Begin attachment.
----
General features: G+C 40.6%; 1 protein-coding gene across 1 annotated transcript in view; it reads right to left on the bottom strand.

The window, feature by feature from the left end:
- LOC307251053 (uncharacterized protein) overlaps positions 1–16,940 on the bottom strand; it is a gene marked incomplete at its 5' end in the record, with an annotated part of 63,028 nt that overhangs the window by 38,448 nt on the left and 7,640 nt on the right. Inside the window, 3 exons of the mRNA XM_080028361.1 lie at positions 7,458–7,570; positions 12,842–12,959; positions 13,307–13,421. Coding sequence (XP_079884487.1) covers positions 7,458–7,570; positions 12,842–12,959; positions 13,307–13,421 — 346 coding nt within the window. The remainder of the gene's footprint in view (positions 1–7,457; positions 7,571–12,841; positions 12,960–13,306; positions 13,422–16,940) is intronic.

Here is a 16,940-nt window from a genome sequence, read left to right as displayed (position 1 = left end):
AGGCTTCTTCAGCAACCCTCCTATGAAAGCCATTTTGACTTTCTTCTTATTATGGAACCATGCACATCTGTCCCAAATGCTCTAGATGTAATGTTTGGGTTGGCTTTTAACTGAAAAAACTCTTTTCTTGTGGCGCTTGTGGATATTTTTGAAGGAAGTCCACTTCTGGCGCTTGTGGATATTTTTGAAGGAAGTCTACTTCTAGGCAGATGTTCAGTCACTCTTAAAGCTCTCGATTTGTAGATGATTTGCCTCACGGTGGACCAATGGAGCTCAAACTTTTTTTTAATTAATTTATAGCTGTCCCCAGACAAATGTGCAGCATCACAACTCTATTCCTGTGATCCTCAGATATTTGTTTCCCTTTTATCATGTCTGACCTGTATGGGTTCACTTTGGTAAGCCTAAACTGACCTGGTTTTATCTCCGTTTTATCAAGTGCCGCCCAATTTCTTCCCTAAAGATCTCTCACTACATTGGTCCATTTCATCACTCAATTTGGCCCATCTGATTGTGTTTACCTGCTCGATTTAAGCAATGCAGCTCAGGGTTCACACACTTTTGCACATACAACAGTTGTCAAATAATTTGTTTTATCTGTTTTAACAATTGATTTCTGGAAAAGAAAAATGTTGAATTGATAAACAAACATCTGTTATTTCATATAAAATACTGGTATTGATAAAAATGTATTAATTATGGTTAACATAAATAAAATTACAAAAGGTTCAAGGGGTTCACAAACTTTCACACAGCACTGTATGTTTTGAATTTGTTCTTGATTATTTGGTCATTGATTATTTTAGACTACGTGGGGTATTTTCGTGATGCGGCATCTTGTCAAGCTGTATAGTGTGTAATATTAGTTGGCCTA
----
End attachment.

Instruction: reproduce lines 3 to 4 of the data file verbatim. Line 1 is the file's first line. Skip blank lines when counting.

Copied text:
- LOC307251053 (uncharacterized protein) overlaps positions 1–16,940 on the bottom strand; it is a gene marked incomplete at its 5' end in the record, with an annotated part of 63,028 nt that overhangs the window by 38,448 nt on the left and 7,640 nt on the right. Inside the window, 3 exons of the mRNA XM_080028361.1 lie at positions 7,458–7,570; positions 12,842–12,959; positions 13,307–13,421. Coding sequence (XP_079884487.1) covers positions 7,458–7,570; positions 12,842–12,959; positions 13,307–13,421 — 346 coding nt within the window. The remainder of the gene's footprint in view (positions 1–7,457; positions 7,571–12,841; positions 12,960–13,306; positions 13,422–16,940) is intronic.

Here is a 16,940-nt window from a genome sequence, read left to right as displayed (position 1 = left end):